I was wondering what really is the answer here, because the challenges are so embedded. The National Curriculum alone fails at the first hurdle by offering our multicultural kids a white Euro-centric vision of the world through literature, history, geography, and more. Disney’s just a drop in the ocean. But it feels like the right time to mention other books and movies you could be engaging your children with if this post has resonance for you. There are some great stories with non-white heroes out there. Julian is a Mermaid. Baby Goes to Market. Young Heroes. Zoey and Sassafras. Anna Hibiscus. And what I love about this last one is the way that, rather than placing black characters into a white context, Anna’s white mother and mixed-race family are transported to Africa, where they are embraced by the family and equally embrace the African culture of Anna’s extended family. It is being white that is different here, although not in a negative way, and that is a delicate and important balance to reflect. For older teens and young adults, how about The Hate You Give or Rainbow Milk? Of course, when it comes to movies, any millennial will remember the movie Cool Runnings which was actually more than a caricature of Jamaican culture; it was a movie about a group of black people and we didn’t see much of that in the 90s. But films have moved on and there is a world of non-white films to explore if you look beyond the mainstream cinema listings. The Karate Kid. Wadija. City of God. The Boy Who Harnessed the Wind. Akeelah and the Bee. The Golden Blaze. Do try to get your kids seeing storytelling in colour, whether they are black or white. Iron Man can be anyone at all. And princesses don’t all have tiaras and ringlets. That’s a good lesson for everyone, to begin with.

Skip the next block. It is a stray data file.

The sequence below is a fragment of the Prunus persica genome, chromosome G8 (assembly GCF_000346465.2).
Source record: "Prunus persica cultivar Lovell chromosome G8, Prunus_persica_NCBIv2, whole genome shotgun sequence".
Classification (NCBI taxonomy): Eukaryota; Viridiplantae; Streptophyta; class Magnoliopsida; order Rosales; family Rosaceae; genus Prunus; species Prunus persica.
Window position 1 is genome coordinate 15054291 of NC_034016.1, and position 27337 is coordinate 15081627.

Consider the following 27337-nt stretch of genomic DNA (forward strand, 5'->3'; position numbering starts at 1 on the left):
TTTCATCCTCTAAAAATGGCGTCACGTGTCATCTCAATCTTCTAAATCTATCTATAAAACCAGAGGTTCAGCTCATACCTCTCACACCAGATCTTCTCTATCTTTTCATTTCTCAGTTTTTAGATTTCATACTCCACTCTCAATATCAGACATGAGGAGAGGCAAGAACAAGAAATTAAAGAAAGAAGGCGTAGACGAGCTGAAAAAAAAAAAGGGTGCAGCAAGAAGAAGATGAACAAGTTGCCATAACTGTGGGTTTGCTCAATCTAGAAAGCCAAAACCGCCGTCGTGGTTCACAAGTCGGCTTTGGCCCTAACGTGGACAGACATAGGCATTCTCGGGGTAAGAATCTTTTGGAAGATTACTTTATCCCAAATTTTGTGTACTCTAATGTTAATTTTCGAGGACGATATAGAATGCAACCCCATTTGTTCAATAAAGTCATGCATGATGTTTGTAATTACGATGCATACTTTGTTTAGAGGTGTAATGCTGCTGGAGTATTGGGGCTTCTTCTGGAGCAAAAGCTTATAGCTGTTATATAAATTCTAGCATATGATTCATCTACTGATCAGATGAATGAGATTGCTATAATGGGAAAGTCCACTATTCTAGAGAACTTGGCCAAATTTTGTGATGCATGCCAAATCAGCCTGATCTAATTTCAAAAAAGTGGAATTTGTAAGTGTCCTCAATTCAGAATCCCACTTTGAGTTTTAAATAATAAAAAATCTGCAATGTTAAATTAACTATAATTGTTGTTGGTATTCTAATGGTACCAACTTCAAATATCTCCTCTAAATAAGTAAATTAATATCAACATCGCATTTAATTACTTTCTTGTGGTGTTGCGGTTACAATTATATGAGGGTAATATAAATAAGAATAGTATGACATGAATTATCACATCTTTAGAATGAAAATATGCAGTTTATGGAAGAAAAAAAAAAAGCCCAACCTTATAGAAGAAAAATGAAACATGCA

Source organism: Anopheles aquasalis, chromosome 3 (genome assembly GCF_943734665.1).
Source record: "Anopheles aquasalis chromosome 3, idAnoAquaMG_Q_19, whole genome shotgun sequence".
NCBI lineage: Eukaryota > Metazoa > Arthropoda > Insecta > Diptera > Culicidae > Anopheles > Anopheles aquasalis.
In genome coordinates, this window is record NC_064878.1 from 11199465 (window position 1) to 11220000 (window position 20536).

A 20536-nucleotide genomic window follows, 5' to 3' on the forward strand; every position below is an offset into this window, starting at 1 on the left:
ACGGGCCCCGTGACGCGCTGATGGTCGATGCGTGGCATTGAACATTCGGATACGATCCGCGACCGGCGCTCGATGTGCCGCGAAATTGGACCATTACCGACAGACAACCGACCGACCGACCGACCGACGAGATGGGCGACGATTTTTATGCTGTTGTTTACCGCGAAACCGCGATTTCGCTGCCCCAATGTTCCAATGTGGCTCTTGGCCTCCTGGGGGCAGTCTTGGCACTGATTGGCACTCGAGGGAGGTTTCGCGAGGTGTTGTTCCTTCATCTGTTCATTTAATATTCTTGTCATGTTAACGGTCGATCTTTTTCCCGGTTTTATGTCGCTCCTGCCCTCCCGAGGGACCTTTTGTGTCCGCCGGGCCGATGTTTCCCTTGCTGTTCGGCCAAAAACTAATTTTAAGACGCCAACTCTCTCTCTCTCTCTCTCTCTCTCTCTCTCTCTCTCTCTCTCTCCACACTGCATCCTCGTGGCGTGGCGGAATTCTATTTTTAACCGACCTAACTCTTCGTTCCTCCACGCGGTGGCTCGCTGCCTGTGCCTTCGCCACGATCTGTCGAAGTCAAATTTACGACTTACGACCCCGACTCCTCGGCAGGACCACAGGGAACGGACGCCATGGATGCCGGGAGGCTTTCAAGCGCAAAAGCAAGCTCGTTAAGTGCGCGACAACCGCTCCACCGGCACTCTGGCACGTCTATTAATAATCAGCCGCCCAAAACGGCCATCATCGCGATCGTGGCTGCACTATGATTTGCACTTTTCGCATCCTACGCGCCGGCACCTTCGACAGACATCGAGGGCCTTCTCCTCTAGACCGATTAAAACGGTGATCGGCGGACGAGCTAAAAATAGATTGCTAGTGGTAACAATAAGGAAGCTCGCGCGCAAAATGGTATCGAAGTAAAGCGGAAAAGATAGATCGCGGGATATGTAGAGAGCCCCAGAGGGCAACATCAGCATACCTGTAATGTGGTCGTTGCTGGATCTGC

Published by Anna Dusseau

Writer | Educator | Homeschooling Mum

6 thoughts on “On Disney and Diversity

  1. I have to agree that equal representation does not exist within the fabric of our society Anna. We don’t watch too much Disney thankfully. But who knows in the years to come! You are right, the corporate directive of Disney clearly is blinkered. It has always been that way! But what about the future? Our children’s future? As individuals, we can only chip, chip away at the machine, with t TT he way that they turn out as people in the future! But there are many children from families within the ‘establishment’ that sadly will only adopt the ethos of that said ‘establishment’!!! It is s as n uphill struggle for sure. Just look at t TV he last 200 years. Sorry, I wanted to finish this in a positive! We can but live in hope! That or revolution… (that sounded political – but I’m sure me bring political is okay as this is your portal, not mine!) have a relaxing evening Anna…

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  2. Haha! Don’t worry; predictive hates me, too. Thanks very much for your comment. It’s certainly a tough one to navigate and get right. I think a lot of us do this naturally with our own families and within our circle of friends, but this is an important time for us all to make it clear where we stand on things and what we want the future to look like for everyone. One race; the human race. ✊

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  3. I agree that representation is so important.

    I think we are slowly starting to see that – like the recent Star Wars trilogy had a female lead and a black lead actor (hero).
    Marvel Comics in recent years have tried to flip the script in their comics by introducing a female black Iron Man, a female Thor – both of which will make it into the movies in coming years.

    And the recent She-Ra and the Princesses of Power (on Netflix) did a fantastic job of featuring strong female characters of different ethnicities, sexual orientation, body sizes, and gender identity. I highly recommend this to your kids. They will love it and so will you. I wish I had this show growing up.

    But to your point, so much more needs to be done. And for us as parents and educators to help amplify that to a larger audience.